Sea to Sky climbers mourn sherpa's death in Everest avalanche 

Mountain guides forged a relationship with Then Dorjee of Nepal

click to enlarge PHOTO SUBMITTED - FONDLY REMEMBERED Then Dorjee just below the summit of Everest in 2008 as part of a Canada West Mountain School expedition on the world's tallest mountain.
  • Photo submitted
  • FONDLY REMEMBERED Then Dorjee just below the summit of Everest in 2008 as part of a Canada West Mountain School expedition on the world's tallest mountain.

The death of a sherpa at the base of Mount Everest is impacting people on this side of the world.

Then Dorjee worked with Sea to Sky residents John Furneaux and Brian Jones during their climbing expeditions on Mount Everest. Dorjee was one of 16 sherpas killed in an avalanche on April 18 near the Everest Base Camp.

"Then Dorjee worked on all of our expeditions on Everest as an altitude sherpa guide," said Jones from his home in Squamish, 10 days after Dorjee's death.

Jones is the owner of Canada West Mountain School (CWMS). He said Furneaux has worked with Dorjee a number of times and Jones used Dorjee's services on two separate Everest trips.

"I have met his sister who runs the tea house down in the valley and I've met his mother and gone to their house and had tea with his mother," said Jones. "She was a very wonderful lady."

Jones learned the news from Dorjee's boss soon after the tragedy. The news caused Jones to pause and reflect on his own mountain adventures and why he climbs. He said Dorjee paid a huge price.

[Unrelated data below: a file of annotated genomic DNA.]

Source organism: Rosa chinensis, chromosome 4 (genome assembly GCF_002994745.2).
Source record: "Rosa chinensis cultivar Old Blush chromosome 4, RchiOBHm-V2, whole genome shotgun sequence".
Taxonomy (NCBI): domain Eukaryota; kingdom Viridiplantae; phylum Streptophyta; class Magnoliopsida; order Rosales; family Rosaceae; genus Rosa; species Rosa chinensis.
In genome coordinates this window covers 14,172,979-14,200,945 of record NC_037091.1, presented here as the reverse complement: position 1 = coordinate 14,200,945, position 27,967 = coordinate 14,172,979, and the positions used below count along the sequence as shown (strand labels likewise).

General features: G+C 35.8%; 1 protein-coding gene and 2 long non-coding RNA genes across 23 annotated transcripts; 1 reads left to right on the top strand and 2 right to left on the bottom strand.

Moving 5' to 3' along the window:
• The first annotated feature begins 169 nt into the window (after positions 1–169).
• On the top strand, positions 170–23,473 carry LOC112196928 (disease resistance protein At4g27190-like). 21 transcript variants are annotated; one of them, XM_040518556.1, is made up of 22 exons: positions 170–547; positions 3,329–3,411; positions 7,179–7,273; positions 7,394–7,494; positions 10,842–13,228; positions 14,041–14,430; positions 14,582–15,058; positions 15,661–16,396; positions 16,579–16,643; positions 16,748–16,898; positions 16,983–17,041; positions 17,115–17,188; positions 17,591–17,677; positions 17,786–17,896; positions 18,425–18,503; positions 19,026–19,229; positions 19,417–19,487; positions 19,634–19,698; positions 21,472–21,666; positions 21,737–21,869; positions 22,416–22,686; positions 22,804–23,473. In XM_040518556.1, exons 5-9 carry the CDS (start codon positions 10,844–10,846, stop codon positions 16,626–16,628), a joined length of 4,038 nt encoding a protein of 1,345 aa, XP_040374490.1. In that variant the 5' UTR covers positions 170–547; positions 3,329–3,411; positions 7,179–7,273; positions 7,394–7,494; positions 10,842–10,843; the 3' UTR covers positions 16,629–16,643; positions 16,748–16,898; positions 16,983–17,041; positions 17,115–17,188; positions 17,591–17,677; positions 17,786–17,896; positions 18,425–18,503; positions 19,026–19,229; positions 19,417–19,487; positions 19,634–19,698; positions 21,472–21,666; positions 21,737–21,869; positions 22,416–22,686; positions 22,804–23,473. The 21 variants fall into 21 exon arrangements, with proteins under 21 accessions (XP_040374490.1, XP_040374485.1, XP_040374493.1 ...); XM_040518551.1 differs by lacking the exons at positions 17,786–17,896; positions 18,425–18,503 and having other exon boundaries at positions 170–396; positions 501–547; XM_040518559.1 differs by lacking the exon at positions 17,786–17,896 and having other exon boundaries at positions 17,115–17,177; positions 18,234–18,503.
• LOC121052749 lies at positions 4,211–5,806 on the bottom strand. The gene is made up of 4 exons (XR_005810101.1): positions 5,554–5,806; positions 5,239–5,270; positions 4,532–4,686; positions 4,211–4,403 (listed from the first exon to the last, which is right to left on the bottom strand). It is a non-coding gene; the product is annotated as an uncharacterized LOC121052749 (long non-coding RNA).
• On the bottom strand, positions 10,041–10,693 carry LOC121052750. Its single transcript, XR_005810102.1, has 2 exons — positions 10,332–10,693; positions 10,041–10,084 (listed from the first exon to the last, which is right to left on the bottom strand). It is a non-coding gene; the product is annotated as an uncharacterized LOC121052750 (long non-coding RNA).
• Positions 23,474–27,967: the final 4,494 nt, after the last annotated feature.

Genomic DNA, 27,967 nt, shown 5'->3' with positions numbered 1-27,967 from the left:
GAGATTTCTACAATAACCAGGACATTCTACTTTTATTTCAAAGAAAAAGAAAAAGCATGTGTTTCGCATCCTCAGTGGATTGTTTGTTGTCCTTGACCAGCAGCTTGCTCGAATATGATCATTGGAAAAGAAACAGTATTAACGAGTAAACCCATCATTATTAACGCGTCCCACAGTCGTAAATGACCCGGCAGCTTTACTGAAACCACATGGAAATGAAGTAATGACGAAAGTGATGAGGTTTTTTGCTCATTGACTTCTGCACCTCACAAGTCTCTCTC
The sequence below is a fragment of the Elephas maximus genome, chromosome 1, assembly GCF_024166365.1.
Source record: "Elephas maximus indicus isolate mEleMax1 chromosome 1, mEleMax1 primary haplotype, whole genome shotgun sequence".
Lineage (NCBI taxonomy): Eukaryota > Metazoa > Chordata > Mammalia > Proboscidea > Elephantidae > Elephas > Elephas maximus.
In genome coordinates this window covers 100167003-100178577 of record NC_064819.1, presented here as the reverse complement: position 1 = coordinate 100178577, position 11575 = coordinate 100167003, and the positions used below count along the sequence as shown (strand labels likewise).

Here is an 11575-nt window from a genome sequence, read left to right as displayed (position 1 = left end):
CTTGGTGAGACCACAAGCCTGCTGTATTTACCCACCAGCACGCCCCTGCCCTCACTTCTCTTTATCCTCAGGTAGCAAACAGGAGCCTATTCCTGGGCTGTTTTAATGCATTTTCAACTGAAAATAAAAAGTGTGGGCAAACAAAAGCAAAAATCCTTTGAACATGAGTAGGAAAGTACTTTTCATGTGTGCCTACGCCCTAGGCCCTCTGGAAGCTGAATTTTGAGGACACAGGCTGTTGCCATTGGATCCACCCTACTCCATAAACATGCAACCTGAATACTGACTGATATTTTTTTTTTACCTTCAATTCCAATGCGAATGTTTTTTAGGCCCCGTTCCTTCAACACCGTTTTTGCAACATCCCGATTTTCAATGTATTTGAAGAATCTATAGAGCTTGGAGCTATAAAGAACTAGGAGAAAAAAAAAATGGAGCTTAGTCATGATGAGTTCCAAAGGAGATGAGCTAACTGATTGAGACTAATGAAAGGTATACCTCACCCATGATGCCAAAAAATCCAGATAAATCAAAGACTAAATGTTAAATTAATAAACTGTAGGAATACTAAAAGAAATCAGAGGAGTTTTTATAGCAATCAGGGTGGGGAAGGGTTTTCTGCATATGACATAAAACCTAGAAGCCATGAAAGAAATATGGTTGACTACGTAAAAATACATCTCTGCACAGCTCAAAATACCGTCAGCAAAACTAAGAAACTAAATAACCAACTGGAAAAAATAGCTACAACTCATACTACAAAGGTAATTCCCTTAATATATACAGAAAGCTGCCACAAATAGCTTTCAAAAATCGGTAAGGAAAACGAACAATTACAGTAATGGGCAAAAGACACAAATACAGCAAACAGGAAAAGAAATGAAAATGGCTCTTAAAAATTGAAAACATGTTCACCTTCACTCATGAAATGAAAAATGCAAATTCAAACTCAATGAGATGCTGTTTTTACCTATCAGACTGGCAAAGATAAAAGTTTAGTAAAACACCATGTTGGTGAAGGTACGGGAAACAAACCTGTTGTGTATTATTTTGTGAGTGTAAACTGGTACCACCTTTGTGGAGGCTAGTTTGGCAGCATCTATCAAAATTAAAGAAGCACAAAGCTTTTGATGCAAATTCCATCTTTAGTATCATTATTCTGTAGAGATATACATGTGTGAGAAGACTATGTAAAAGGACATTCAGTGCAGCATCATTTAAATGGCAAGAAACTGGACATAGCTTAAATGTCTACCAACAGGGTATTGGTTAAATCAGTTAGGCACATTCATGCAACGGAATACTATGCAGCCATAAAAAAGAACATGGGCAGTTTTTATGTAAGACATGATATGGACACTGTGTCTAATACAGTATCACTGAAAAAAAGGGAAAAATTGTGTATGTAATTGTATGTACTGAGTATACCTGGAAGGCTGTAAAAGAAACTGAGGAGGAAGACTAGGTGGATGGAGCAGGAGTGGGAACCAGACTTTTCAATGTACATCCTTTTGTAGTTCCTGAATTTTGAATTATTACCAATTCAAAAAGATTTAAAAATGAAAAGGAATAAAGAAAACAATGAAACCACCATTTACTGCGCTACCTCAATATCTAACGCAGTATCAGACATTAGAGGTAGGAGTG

"Then Dorjee was born and raised underneath Mount Everest, quite literally, and raised his family there," said Jones. "His whole livelihood and his whole life was spent there. He worked first as a porter then as a yak herder. He owned yaks and he ran yaks for many expeditions. Then he worked as a cook's helper, then as a cook and worked his way up the ladder quite quickly. He was very strong, a very bright young man, but he loved climbing.

"He was an amazing guy."

Dorjee introduced him to music by teaching him to play a homemade three-string instrument one night. The evening is one of Jones' most treasured memories of the sherpa. He spent the evening hanging out with Dorjee and several of his friends staying up late making music and drinking tea.

"It was fun," said Jones. "It wasn't anything more than a bunch of guys getting together, singing songs and making some music and just really enjoying each other's company."

Furneaux has been to the summit of Everest twice. He led three separate expeditions up the mountain while Jones has been to the top of the world's tallest mountain peak once. The pair scaled up Everest together in 2008 and Furneaux went back up in 2010. Furneaux guided another group to the peak in 2011, but a number of factors prevented him from reaching the summit that year. Dorjee was a part of all those expeditions with Jones, Furneaux and their clients.

Jones plans to guide a small group of CWMS clients this fall on an expedition to Ama Dablam, a peak near Everest that reaches up 6,812 metres (22,350 feet) in the Khumbu region of the Himalayas. The trip will take the group right above Dorjee's house. Dorjee and Jones were planning that expedition together.

"We are in the background stages of putting together a 2015 Everest trip," said Jones. Dorjee would have been involved in that trip as well.

More than 250 people have died climbing Mount Everest. Just halfway through the year, 2014 is the deadliest in Everest's history, beating out 1996 when eight foreign climbers died on the mountain.

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